The legal and ethical implications of using stem cells and artificial intelligence (AI) in medicine were discussed at the latest instalment of Weill Cornell Medicine – Qatar’s (WCM-Q) Intersection of Law & Medicine series.
Expert speakers at the event discussed the impact of recent advances in stem cell science and AI on the practice of medicine in Qatar and explored how new legal frameworks could be developed to protect the rights and safety of patients in the Mena region.
The day-long event was organised by WCM-Q in collaboration with Hamad Bin Khalifa University and the University of Malaya of Kuala Lumpur, Malaysia.
Stem cells are an exciting area for medical researchers because they have the potential to repair damaged or diseased tissues in people with conditions such as Parkinson’s disease, type 1 diabetes, stroke, cancer, and Alzheimer’s disease, among many others.
Stem cells can also be used by researchers to test new drugs for safety and effectiveness.
“Stem cells have the capacity for unlimited or prolonged self-renewal, and they can differentiate themselves into many different cell types to become tissue- or organ-specific cells with special functions,” said Dr Amal Robay, WCM-Q assistant professor in genetic medicine and director of research compliance.
The central ethical dilemma of stem cell science arises from the fact that embryonic stem cells are derived from human embryos or by cloning, she explained.
Visiting bioethics expert Dr Jeremy Sugarman of Johns Hopkins University in Baltimore, US said that the public image of stem cell research had been damaged by a small number of high-profile cases in which scientists had behaved unethically.
The field had also been hampered by different countries applying different laws to stem cell research, making international collaboration problematic, he said.
Meanwhile, the use of AI in healthcare has the potential to leverage analysis of large amounts of data to improve patient outcomes, but poses ethical concerns regarding privacy, the diversity of data sources, biases and relying on non-human entities for potentially life-changing decisions.
“It’s very important that we bridge that gap between the professions of law and medicine, and that we understand the fundamental importance of ethicists to the advance of science,” said Dr Barry Solaiman, assistant professor of law in the College of Law and Public Policy at HBKU .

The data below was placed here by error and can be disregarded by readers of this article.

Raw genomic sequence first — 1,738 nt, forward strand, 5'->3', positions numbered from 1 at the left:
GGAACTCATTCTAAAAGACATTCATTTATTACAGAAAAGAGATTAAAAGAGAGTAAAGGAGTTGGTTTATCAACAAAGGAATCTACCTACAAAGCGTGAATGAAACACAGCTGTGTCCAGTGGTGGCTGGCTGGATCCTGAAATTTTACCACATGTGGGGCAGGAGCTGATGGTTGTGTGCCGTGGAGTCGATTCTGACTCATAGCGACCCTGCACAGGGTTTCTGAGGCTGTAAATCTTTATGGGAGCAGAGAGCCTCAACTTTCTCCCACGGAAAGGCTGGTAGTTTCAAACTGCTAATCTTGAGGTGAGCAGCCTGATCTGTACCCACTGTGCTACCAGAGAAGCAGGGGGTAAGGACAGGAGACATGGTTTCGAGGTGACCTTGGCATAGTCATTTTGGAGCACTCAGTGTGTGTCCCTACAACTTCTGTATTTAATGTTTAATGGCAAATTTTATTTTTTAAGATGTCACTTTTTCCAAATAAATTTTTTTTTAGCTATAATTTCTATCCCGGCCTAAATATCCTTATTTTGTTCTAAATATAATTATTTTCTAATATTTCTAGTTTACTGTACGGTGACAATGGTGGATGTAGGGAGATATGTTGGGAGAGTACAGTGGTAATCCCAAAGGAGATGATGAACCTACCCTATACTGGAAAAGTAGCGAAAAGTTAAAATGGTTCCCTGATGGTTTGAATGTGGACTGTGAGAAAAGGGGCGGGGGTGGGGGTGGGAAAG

“We need to consider how lawyers can help to develop laws to ensure that science advances and that it does so in ways that protect everyone involved.”
The event, which was co-directed by Dr Solaiman and Dr Thurayya Arayssi, professor of clinical medicine and senior associate dean for medical education and continuing professional development at WCM-Q, also featured other expert speakers.
Dr Mohamed Firdaus bin Abdul Aziz of the Faculty of Law at the University of Malaya, who spoke about stem cell regulations around the world, Dr Faisal Farooq of Qatar Computing Research Institute, who spoke about AI in healthcare, Dr Effy Vayena of the Swiss Institute of Technology on the ethical challenges of using machine learning in healthcare, Dr Sharon Kaur of the Faculty of Law at the University of Malaya on global regulation of AI, and Dr Mohamed Ghaly of Qatar Faculty of Islamic Studies on Islamic perspectives of bioethics in stem cell research.
The visiting experts also engaged in two panel discussions, one examining the law and ethics of stem cell science, chaired by Dr Adeeba Kamarulzaman, dean of medicine at the University of Malaya, and one on AI in healthcare chaired by Dr Thurayya Arayssi, professor of clinical medicine and senior associate dean for medical education and continuing professional development at WCM-Q.
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